I was born into a family of devout, practicing Muslims. My parents immigrated to the US from Sudan in the late 70s. My family in Sudan has been Muslim for generations (Islam first came to Sudan in 650 AD) and after my parents came to the US, they wanted their daughters to be connected to Muslim communities here. As children, we were surrounded by a diverse group of Muslims – mainly Arabs; African Americans recently out of the Nation of Islam movement; South Asians; Turks; and a smattering of Caucasian Americans. We developed close relationships with other families through the mosque and my sister and I attended an Islamic high school.
I consider myself to be an observant, practicing Muslim today and have now found a spiritual community in Chicago that is multi-racial and multi-generational – both of which are important to me. But in my estimation, racism, misogyny and sectarianism are the three biggest challenges facing American Muslims today. So, I’ve been working with various individuals, institutions and groups across the country to address these challenges, using different platforms, including social media, community workshops and research studies.Though African Americans account for roughly 1/3rd of the Muslim community, their voices are typically never heard on national platforms. African Americans are not viewed as normative American Muslims – not by the media, not by many in the interfaith world and not by many immigrant-origin Muslims. Yet, all American Muslims are proud of the legacy of African American Muslim luminaries such as Malcolm X, Muhammad Ali and Kareem Abdul-Jabbar, to mention a few. Many American Muslims – of all backgrounds – are aware of the deep legacy of African American Islam, which began from slavery times. Up to a quarter of the stolen, enslaved Africans who survived the Middle Passage practiced Islam. Many Muslims are aware of this historical legacy, as well as the cultural and political importance of contemporary African American Islam.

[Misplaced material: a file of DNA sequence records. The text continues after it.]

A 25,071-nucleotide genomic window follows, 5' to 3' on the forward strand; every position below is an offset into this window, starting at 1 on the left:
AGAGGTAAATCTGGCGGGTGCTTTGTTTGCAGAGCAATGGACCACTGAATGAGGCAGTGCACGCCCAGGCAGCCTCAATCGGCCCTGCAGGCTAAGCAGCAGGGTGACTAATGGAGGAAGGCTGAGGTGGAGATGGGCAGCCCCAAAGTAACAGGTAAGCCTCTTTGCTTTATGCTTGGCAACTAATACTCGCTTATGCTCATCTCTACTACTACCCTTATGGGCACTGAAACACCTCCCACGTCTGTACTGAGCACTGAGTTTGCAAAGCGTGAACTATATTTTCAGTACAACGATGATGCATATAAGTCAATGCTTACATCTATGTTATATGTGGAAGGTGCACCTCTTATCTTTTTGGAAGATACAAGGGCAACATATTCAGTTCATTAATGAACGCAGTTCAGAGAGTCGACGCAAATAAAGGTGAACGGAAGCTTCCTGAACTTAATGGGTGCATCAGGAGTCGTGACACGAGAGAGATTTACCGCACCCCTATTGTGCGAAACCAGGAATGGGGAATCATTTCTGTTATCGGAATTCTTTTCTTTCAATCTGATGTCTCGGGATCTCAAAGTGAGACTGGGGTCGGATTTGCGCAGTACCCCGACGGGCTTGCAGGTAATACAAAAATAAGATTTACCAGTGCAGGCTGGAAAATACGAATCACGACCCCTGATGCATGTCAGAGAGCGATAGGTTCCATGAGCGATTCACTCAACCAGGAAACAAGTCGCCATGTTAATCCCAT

However, there are conflicts sometimes: historically, African American Muslims vote Democrat, live in urban areas and are plugged into grassroots community activism. Many African American Muslims find Islam to be a spiritual liberation from the racial oppression that has historically described America’s relationship with her black citizens. On the other hand, many immigrant-origin Muslims tend to vote Republican (well, they did in large numbers pre-9/11; the PATRIOT Act and subsequent tightening of our civil liberties and the wars abroad, and Guantanamo, etc, have reduced the GOP’s appeal massively), live in the suburbs and are busy building community centers that cater to the specific needs of their own cultural base. They didn’t necessarily view religion as a counter to America’s historically race-based oppression – though that is changing, as American-born Muslims of immigrant backgrounds are connecting post-9/11 experiences of Islamophobia to experiences of racial oppression suffered by African Americans, Latinos, and others.